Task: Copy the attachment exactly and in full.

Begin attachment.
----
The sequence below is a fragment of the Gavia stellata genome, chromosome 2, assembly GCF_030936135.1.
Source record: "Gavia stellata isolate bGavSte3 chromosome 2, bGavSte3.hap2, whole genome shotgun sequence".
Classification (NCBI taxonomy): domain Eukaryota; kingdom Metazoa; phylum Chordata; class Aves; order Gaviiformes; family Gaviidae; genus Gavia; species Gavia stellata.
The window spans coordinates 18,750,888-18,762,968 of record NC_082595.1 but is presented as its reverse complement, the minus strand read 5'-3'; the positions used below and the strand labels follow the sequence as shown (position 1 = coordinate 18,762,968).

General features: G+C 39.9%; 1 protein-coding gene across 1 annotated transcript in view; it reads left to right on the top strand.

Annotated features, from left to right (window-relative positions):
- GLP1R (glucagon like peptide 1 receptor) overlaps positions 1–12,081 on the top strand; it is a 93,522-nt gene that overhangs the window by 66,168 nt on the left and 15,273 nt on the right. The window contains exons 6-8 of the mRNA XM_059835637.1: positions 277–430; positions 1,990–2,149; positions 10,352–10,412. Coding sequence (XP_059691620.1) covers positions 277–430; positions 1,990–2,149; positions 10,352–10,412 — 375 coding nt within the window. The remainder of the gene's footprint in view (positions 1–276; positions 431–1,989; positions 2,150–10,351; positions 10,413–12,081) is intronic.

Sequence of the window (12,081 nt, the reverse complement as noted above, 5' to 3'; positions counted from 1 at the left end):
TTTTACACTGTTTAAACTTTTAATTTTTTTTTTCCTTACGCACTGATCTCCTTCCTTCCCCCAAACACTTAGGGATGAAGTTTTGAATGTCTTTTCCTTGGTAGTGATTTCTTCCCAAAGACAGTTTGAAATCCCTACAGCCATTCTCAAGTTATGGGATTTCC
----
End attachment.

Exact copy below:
The sequence below is a fragment of the Gavia stellata genome, chromosome 2, assembly GCF_030936135.1.
Source record: "Gavia stellata isolate bGavSte3 chromosome 2, bGavSte3.hap2, whole genome shotgun sequence".
Classification (NCBI taxonomy): domain Eukaryota; kingdom Metazoa; phylum Chordata; class Aves; order Gaviiformes; family Gaviidae; genus Gavia; species Gavia stellata.
The window spans coordinates 18,750,888-18,762,968 of record NC_082595.1 but is presented as its reverse complement, the minus strand read 5'-3'; the positions used below and the strand labels follow the sequence as shown (position 1 = coordinate 18,762,968).

General features: G+C 39.9%; 1 protein-coding gene across 1 annotated transcript in view; it reads left to right on the top strand.

Annotated features, from left to right (window-relative positions):
- GLP1R (glucagon like peptide 1 receptor) overlaps positions 1–12,081 on the top strand; it is a 93,522-nt gene that overhangs the window by 66,168 nt on the left and 15,273 nt on the right. The window contains exons 6-8 of the mRNA XM_059835637.1: positions 277–430; positions 1,990–2,149; positions 10,352–10,412. Coding sequence (XP_059691620.1) covers positions 277–430; positions 1,990–2,149; positions 10,352–10,412 — 375 coding nt within the window. The remainder of the gene's footprint in view (positions 1–276; positions 431–1,989; positions 2,150–10,351; positions 10,413–12,081) is intronic.

Sequence of the window (12,081 nt, the reverse complement as noted above, 5' to 3'; positions counted from 1 at the left end):
TTTTACACTGTTTAAACTTTTAATTTTTTTTTTCCTTACGCACTGATCTCCTTCCTTCCCCCAAACACTTAGGGATGAAGTTTTGAATGTCTTTTCCTTGGTAGTGATTTCTTCCCAAAGACAGTTTGAAATCCCTACAGCCATTCTCAAGTTATGGGATTTCC